What’s Behind Africa’s Turnaround?
Washington, DC–May 13, 2014, For Immediate Release – Economic research on demographic and impact trends for international agricultural development will be the focus of a National C-FAR research seminar on Monday, May 19. The seminar will occur twice—first at 10 AM ET in 337 Russell Senate Office Building, and again at 12 PM ET in 1300 Longworth House Office Building. The presenter is Dr. William A. Masters, Professor and Chair of the Department of Food and Nutrition Policy at the Friedman School of Nutrition, Tufts University.
"International agricultural development is driven by a multitude of factors. After decades of investment in development, we are now seeing big payoffs in terms of economic opportunity and gradual poverty reduction all across Africa.” says Dr. Masters, Member of the Council on Food, Agricultural and Resource Economics’ Blue Ribbon Panel on Development. “Africa had been held back and is now being helped by some of the same trends that drove Asian development. We can anticipate those changes, and seize the moment through strategic investment in agriculture and nutrition."
“These presentations provide excellent examples of the value of federally funded food and agricultural research, Extension and education in producing the scientific outcomes and outreach needed to meet 21st century challenges and opportunities,” says Chuck Conner, President of the National Coalition for Food and Agricultural Research (National C-FAR).
ABSTRACT: Over the past decade, many African countries have reversed their earlier economic decline and achieved some of the world’s fastest rates of economic growth and job creation. This turnaround is associated with slow-moving trends in rural demography and agricultural productivity that lifted economic prospects in Asia from the 1980s, leaving Africa as the world’s poorest continent since the 1990s. Those winds have now shifted, creating economic opportunities in African agriculture and the prospect of rapid improvement in food security, nutrition and health. Today’s seminar discusses recent evidence on the speed and timing of rural development in Africa and other regions, and what these trends mean for US foreign assistance and agricultural development policy.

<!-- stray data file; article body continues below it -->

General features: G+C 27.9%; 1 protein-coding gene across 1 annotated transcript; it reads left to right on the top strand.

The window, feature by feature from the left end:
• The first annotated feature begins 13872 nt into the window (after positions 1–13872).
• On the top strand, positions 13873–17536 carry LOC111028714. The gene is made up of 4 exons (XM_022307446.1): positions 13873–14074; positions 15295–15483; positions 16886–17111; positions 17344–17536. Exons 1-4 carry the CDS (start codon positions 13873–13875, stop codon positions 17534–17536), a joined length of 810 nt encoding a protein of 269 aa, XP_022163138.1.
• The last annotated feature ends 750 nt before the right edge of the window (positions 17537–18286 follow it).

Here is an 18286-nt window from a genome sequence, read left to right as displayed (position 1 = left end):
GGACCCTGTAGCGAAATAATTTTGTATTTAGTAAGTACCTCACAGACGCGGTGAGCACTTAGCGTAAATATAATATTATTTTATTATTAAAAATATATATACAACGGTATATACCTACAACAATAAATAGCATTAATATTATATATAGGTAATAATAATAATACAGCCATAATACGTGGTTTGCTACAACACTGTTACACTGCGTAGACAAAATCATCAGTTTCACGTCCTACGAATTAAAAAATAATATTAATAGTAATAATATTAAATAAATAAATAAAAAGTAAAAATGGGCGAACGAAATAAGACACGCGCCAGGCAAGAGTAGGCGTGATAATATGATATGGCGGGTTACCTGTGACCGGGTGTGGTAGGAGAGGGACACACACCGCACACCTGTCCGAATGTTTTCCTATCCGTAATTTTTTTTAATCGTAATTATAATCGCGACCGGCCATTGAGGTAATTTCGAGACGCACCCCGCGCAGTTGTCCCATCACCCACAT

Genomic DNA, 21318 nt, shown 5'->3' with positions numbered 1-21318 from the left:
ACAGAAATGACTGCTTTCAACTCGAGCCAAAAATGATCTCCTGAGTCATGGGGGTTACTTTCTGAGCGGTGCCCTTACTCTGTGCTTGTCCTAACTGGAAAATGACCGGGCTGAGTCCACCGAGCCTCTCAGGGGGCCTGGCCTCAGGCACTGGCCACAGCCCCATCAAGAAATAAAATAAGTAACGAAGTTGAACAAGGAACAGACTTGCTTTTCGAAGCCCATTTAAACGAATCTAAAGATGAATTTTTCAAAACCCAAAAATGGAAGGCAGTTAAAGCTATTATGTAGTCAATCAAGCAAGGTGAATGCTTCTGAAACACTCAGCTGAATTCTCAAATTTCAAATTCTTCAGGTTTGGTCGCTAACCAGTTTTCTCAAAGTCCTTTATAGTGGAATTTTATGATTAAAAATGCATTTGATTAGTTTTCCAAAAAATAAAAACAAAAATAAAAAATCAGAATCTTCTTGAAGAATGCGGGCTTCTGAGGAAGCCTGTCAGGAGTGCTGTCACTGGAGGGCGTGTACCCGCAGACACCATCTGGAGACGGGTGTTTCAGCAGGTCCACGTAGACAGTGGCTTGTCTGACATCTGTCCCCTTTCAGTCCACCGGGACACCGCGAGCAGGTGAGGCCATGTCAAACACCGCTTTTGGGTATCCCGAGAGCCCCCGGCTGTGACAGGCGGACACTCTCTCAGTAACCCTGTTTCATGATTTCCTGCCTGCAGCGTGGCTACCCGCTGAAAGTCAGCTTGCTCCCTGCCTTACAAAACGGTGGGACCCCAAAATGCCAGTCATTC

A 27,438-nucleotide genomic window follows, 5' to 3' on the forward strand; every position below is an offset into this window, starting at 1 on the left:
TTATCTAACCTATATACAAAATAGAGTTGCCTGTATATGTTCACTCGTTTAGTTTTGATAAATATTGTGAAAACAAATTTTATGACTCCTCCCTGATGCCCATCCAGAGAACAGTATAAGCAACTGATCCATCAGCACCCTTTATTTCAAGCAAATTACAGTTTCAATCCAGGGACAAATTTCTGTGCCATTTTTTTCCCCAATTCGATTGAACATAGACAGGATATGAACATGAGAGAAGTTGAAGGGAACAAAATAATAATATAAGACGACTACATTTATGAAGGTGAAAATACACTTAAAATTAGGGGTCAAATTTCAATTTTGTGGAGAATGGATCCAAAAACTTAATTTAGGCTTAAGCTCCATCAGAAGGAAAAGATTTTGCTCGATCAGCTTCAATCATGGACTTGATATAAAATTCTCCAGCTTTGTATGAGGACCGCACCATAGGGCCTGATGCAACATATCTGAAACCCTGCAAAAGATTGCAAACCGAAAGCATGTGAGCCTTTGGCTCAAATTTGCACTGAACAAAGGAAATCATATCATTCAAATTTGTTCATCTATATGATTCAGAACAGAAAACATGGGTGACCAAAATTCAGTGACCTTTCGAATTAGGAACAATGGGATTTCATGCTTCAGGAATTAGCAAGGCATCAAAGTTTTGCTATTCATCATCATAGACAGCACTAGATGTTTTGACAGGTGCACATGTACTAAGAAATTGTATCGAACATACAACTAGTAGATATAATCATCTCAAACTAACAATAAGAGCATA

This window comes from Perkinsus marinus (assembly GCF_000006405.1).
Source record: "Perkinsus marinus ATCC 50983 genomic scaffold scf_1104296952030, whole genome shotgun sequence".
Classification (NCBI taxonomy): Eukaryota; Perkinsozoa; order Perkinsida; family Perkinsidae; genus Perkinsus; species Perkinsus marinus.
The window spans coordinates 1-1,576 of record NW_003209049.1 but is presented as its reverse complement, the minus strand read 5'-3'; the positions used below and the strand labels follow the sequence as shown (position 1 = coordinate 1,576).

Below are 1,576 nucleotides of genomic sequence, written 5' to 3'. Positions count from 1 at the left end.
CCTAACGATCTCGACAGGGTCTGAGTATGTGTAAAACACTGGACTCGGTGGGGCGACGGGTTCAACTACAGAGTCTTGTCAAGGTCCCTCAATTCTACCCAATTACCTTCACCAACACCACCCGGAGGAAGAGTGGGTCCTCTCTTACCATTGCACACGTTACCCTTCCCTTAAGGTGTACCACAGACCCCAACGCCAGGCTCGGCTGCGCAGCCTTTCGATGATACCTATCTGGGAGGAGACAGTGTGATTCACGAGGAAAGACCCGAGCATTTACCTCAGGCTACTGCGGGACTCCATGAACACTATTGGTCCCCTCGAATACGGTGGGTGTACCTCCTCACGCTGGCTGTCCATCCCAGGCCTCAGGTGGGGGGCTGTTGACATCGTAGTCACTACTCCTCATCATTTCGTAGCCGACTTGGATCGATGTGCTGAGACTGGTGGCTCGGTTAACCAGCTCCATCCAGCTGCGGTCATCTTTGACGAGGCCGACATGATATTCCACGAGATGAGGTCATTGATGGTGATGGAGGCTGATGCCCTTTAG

The seminar is open to the public and the media.
National Coalition for Food and Agricultural Research (National C-FAR) is a nonprofit, nonpartisan, consensus-based, and customer-led coalition that brings food, agriculture, nutrition, conservation, and natural resource stakeholders together with the food and agriculture research and Extension community, serving as a forum and a unified voice in support of sustaining and increasing public investment at the national level in food and agricultural research, Extension, and education. National C-FAR’s Hill Seminar Series, now in its tenth year, regularly presents leading-edge researchers working to provide answers to pressing issues confronting the public and Congress. The Hill Seminar Series helps demonstrate the value of public investment in food and agricultural research—investment that returns 45 percent per year on average, and $20 in economic benefit from every $1 investment in food and ag research.
The Council on Food, Agricultural and Resource Economics (C-FARE) is a non-profit organization based in Washington, DC. C-FARE promotes the work of applied economists and serves as a catalyst for incorporating economic thinking into the analysis of food, agricultural and resource decisions. We serve as a conduit between the academic research and extension community and Washington, DC policymakers and agency personnel, matching expertise to public needs.
Go to http://www.ncfar.org/Hill_Seminar_Series.asp for more information about the seminar series and past topics. Interviews with National C-FAR President Chuck Conner are available by request. For additional information, go to www.ncfar.org; or contact Tom Van Arsdall, Executive Director, at email@example.com or (703) 509-4746.